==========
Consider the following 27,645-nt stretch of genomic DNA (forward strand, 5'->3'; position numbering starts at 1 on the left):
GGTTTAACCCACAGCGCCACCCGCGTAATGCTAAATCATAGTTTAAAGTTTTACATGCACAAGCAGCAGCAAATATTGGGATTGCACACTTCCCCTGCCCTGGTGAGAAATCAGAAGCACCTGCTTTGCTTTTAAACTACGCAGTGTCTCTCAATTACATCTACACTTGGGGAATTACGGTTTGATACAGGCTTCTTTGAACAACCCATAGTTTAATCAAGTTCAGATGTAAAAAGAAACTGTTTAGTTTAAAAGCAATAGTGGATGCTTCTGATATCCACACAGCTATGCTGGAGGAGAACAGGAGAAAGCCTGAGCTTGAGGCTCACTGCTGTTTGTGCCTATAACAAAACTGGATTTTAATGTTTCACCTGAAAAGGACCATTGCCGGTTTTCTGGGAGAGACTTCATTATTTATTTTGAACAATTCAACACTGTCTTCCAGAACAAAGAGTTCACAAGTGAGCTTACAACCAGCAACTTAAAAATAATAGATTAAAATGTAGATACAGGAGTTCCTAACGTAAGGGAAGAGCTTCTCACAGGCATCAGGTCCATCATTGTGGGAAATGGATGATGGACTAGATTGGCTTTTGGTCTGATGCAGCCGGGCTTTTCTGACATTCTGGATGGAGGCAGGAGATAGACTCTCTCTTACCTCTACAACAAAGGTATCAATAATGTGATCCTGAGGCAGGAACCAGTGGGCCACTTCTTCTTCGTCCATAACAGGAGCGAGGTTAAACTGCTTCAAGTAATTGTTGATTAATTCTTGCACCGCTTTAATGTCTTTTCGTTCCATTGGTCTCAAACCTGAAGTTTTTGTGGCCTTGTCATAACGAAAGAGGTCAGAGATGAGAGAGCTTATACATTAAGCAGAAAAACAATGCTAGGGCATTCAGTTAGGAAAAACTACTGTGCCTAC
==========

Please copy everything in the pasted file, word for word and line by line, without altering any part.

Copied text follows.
Consider the following 27,645-nt stretch of genomic DNA (forward strand, 5'->3'; position numbering starts at 1 on the left):
GGTTTAACCCACAGCGCCACCCGCGTAATGCTAAATCATAGTTTAAAGTTTTACATGCACAAGCAGCAGCAAATATTGGGATTGCACACTTCCCCTGCCCTGGTGAGAAATCAGAAGCACCTGCTTTGCTTTTAAACTACGCAGTGTCTCTCAATTACATCTACACTTGGGGAATTACGGTTTGATACAGGCTTCTTTGAACAACCCATAGTTTAATCAAGTTCAGATGTAAAAAGAAACTGTTTAGTTTAAAAGCAATAGTGGATGCTTCTGATATCCACACAGCTATGCTGGAGGAGAACAGGAGAAAGCCTGAGCTTGAGGCTCACTGCTGTTTGTGCCTATAACAAAACTGGATTTTAATGTTTCACCTGAAAAGGACCATTGCCGGTTTTCTGGGAGAGACTTCATTATTTATTTTGAACAATTCAACACTGTCTTCCAGAACAAAGAGTTCACAAGTGAGCTTACAACCAGCAACTTAAAAATAATAGATTAAAATGTAGATACAGGAGTTCCTAACGTAAGGGAAGAGCTTCTCACAGGCATCAGGTCCATCATTGTGGGAAATGGATGATGGACTAGATTGGCTTTTGGTCTGATGCAGCCGGGCTTTTCTGACATTCTGGATGGAGGCAGGAGATAGACTCTCTCTTACCTCTACAACAAAGGTATCAATAATGTGATCCTGAGGCAGGAACCAGTGGGCCACTTCTTCTTCGTCCATAACAGGAGCGAGGTTAAACTGCTTCAAGTAATTGTTGATTAATTCTTGCACCGCTTTAATGTCTTTTCGTTCCATTGGTCTCAAACCTGAAGTTTTTGTGGCCTTGTCATAACGAAAGAGGTCAGAGATGAGAGAGCTTATACATTAAGCAGAAAAACAATGCTAGGGCATTCAGTTAGGAAAAACTACTGTGCCTAC